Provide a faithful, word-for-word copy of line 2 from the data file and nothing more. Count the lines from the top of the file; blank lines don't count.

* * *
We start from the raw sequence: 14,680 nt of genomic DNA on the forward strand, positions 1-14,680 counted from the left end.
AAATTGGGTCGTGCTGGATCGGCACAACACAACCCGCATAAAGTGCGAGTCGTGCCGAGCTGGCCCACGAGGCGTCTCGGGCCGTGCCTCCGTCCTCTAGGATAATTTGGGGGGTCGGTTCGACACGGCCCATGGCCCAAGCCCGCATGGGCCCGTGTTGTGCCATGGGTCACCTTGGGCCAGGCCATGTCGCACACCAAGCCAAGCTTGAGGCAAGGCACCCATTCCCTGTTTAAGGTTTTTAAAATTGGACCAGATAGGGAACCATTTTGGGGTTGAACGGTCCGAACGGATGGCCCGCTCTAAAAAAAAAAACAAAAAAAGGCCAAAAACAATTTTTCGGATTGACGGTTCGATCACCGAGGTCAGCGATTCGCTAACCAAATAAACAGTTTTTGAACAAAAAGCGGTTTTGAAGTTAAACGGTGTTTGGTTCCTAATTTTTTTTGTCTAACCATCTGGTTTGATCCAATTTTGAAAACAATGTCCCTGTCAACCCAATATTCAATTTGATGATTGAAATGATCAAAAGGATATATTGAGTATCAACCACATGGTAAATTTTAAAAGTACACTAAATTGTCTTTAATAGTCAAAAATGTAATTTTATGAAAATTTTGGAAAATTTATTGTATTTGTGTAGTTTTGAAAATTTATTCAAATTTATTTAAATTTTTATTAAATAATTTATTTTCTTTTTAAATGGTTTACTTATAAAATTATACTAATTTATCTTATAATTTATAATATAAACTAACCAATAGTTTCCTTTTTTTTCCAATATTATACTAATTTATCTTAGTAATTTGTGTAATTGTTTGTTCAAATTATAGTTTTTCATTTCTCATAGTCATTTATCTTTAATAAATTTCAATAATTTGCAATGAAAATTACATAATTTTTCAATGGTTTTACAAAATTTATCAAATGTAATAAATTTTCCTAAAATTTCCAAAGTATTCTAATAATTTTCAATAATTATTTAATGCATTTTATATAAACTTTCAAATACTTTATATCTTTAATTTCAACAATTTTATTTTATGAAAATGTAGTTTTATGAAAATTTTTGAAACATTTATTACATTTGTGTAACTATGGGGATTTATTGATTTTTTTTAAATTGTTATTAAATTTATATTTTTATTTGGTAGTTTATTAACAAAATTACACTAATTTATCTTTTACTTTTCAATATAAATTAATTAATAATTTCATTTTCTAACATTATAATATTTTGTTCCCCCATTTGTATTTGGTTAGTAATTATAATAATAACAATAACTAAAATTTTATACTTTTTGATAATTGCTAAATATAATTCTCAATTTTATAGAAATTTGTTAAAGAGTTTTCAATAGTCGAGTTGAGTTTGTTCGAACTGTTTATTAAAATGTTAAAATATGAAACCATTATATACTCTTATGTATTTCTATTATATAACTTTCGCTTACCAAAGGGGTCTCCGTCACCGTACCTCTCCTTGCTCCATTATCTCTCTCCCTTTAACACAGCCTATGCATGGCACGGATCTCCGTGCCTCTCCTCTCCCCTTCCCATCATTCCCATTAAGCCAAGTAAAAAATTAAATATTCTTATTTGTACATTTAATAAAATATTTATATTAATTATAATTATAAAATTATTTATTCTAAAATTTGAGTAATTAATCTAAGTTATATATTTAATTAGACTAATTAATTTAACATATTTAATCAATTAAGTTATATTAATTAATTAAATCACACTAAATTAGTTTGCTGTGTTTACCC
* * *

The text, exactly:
AAATTGGGTCGTGCTGGATCGGCACAACACAACCCGCATAAAGTGCGAGTCGTGCCGAGCTGGCCCACGAGGCGTCTCGGGCCGTGCCTCCGTCCTCTAGGATAATTTGGGGGGTCGGTTCGACACGGCCCATGGCCCAAGCCCGCATGGGCCCGTGTTGTGCCATGGGTCACCTTGGGCCAGGCCATGTCGCACACCAAGCCAAGCTTGAGGCAAGGCACCCATTCCCTGTTTAAGGTTTTTAAAATTGGACCAGATAGGGAACCATTTTGGGGTTGAACGGTCCGAACGGATGGCCCGCTCTAAAAAAAAAAACAAAAAAAGGCCAAAAACAATTTTTCGGATTGACGGTTCGATCACCGAGGTCAGCGATTCGCTAACCAAATAAACAGTTTTTGAACAAAAAGCGGTTTTGAAGTTAAACGGTGTTTGGTTCCTAATTTTTTTTGTCTAACCATCTGGTTTGATCCAATTTTGAAAACAATGTCCCTGTCAACCCAATATTCAATTTGATGATTGAAATGATCAAAAGGATATATTGAGTATCAACCACATGGTAAATTTTAAAAGTACACTAAATTGTCTTTAATAGTCAAAAATGTAATTTTATGAAAATTTTGGAAAATTTATTGTATTTGTGTAGTTTTGAAAATTTATTCAAATTTATTTAAATTTTTATTAAATAATTTATTTTCTTTTTAAATGGTTTACTTATAAAATTATACTAATTTATCTTATAATTTATAATATAAACTAACCAATAGTTTCCTTTTTTTTCCAATATTATACTAATTTATCTTAGTAATTTGTGTAATTGTTTGTTCAAATTATAGTTTTTCATTTCTCATAGTCATTTATCTTTAATAAATTTCAATAATTTGCAATGAAAATTACATAATTTTTCAATGGTTTTACAAAATTTATCAAATGTAATAAATTTTCCTAAAATTTCCAAAGTATTCTAATAATTTTCAATAATTATTTAATGCATTTTATATAAACTTTCAAATACTTTATATCTTTAATTTCAACAATTTTATTTTATGAAAATGTAGTTTTATGAAAATTTTTGAAACATTTATTACATTTGTGTAACTATGGGGATTTATTGATTTTTTTTAAATTGTTATTAAATTTATATTTTTATTTGGTAGTTTATTAACAAAATTACACTAATTTATCTTTTACTTTTCAATATAAATTAATTAATAATTTCATTTTCTAACATTATAATATTTTGTTCCCCCATTTGTATTTGGTTAGTAATTATAATAATAACAATAACTAAAATTTTATACTTTTTGATAATTGCTAAATATAATTCTCAATTTTATAGAAATTTGTTAAAGAGTTTTCAATAGTCGAGTTGAGTTTGTTCGAACTGTTTATTAAAATGTTAAAATATGAAACCATTATATACTCTTATGTATTTCTATTATATAACTTTCGCTTACCAAAGGGGTCTCCGTCACCGTACCTCTCCTTGCTCCATTATCTCTCTCCCTTTAACACAGCCTATGCATGGCACGGATCTCCGTGCCTCTCCTCTCCCCTTCCCATCATTCCCATTAAGCCAAGTAAAAAATTAAATATTCTTATTTGTACATTTAATAAAATATTTATATTAATTATAATTATAAAATTATTTATTCTAAAATTTGAGTAATTAATCTAAGTTATATATTTAATTAGACTAATTAATTTAACATATTTAATCAATTAAGTTATATTAATTAATTAAATCACACTAAATTAGTTTGCTGTGTTTACCC